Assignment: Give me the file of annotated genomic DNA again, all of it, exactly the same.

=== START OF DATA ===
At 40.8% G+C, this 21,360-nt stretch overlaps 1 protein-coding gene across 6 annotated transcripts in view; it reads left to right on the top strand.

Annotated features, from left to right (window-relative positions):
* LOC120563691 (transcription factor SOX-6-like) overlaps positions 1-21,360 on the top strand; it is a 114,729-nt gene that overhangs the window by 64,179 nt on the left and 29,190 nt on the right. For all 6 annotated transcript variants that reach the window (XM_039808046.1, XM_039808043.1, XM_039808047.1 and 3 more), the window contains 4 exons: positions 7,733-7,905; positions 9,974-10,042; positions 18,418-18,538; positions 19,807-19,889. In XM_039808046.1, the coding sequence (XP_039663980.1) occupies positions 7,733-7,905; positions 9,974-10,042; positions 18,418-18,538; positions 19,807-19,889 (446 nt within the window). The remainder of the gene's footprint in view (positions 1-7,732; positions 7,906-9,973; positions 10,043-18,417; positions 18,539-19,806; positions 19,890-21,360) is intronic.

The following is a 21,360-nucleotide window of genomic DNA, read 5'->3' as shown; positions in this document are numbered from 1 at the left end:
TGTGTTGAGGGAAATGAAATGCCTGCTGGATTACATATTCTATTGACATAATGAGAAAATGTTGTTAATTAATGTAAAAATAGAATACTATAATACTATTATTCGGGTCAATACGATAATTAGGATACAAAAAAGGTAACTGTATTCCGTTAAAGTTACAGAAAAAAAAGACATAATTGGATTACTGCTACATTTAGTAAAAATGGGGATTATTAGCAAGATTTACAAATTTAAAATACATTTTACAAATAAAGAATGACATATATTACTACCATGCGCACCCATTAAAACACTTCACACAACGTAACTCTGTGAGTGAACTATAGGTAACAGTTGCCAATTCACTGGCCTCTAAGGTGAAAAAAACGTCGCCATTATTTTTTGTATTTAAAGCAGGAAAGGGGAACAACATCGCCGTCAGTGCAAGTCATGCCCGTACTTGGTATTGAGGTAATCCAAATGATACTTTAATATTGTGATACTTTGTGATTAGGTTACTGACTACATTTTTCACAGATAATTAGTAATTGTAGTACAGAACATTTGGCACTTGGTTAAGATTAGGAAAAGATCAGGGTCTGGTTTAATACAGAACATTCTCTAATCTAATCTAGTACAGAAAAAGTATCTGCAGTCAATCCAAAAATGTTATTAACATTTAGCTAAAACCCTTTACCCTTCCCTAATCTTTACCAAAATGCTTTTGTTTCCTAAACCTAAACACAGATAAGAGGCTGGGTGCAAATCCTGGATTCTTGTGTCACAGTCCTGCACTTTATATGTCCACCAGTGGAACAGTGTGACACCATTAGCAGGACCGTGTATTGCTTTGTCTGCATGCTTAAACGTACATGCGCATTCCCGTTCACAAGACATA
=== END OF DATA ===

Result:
At 40.8% G+C, this 21,360-nt stretch overlaps 1 protein-coding gene across 6 annotated transcripts in view; it reads left to right on the top strand.

Annotated features, from left to right (window-relative positions):
* LOC120563691 (transcription factor SOX-6-like) overlaps positions 1-21,360 on the top strand; it is a 114,729-nt gene that overhangs the window by 64,179 nt on the left and 29,190 nt on the right. For all 6 annotated transcript variants that reach the window (XM_039808046.1, XM_039808043.1, XM_039808047.1 and 3 more), the window contains 4 exons: positions 7,733-7,905; positions 9,974-10,042; positions 18,418-18,538; positions 19,807-19,889. In XM_039808046.1, the coding sequence (XP_039663980.1) occupies positions 7,733-7,905; positions 9,974-10,042; positions 18,418-18,538; positions 19,807-19,889 (446 nt within the window). The remainder of the gene's footprint in view (positions 1-7,732; positions 7,906-9,973; positions 10,043-18,417; positions 18,539-19,806; positions 19,890-21,360) is intronic.

The following is a 21,360-nucleotide window of genomic DNA, read 5'->3' as shown; positions in this document are numbered from 1 at the left end:
TGTGTTGAGGGAAATGAAATGCCTGCTGGATTACATATTCTATTGACATAATGAGAAAATGTTGTTAATTAATGTAAAAATAGAATACTATAATACTATTATTCGGGTCAATACGATAATTAGGATACAAAAAAGGTAACTGTATTCCGTTAAAGTTACAGAAAAAAAAGACATAATTGGATTACTGCTACATTTAGTAAAAATGGGGATTATTAGCAAGATTTACAAATTTAAAATACATTTTACAAATAAAGAATGACATATATTACTACCATGCGCACCCATTAAAACACTTCACACAACGTAACTCTGTGAGTGAACTATAGGTAACAGTTGCCAATTCACTGGCCTCTAAGGTGAAAAAAACGTCGCCATTATTTTTTGTATTTAAAGCAGGAAAGGGGAACAACATCGCCGTCAGTGCAAGTCATGCCCGTACTTGGTATTGAGGTAATCCAAATGATACTTTAATATTGTGATACTTTGTGATTAGGTTACTGACTACATTTTTCACAGATAATTAGTAATTGTAGTACAGAACATTTGGCACTTGGTTAAGATTAGGAAAAGATCAGGGTCTGGTTTAATACAGAACATTCTCTAATCTAATCTAGTACAGAAAAAGTATCTGCAGTCAATCCAAAAATGTTATTAACATTTAGCTAAAACCCTTTACCCTTCCCTAATCTTTACCAAAATGCTTTTGTTTCCTAAACCTAAACACAGATAAGAGGCTGGGTGCAAATCCTGGATTCTTGTGTCACAGTCCTGCACTTTATATGTCCACCAGTGGAACAGTGTGACACCATTAGCAGGACCGTGTATTGCTTTGTCTGCATGCTTAAACGTACATGCGCATTCCCGTTCACAAGACATA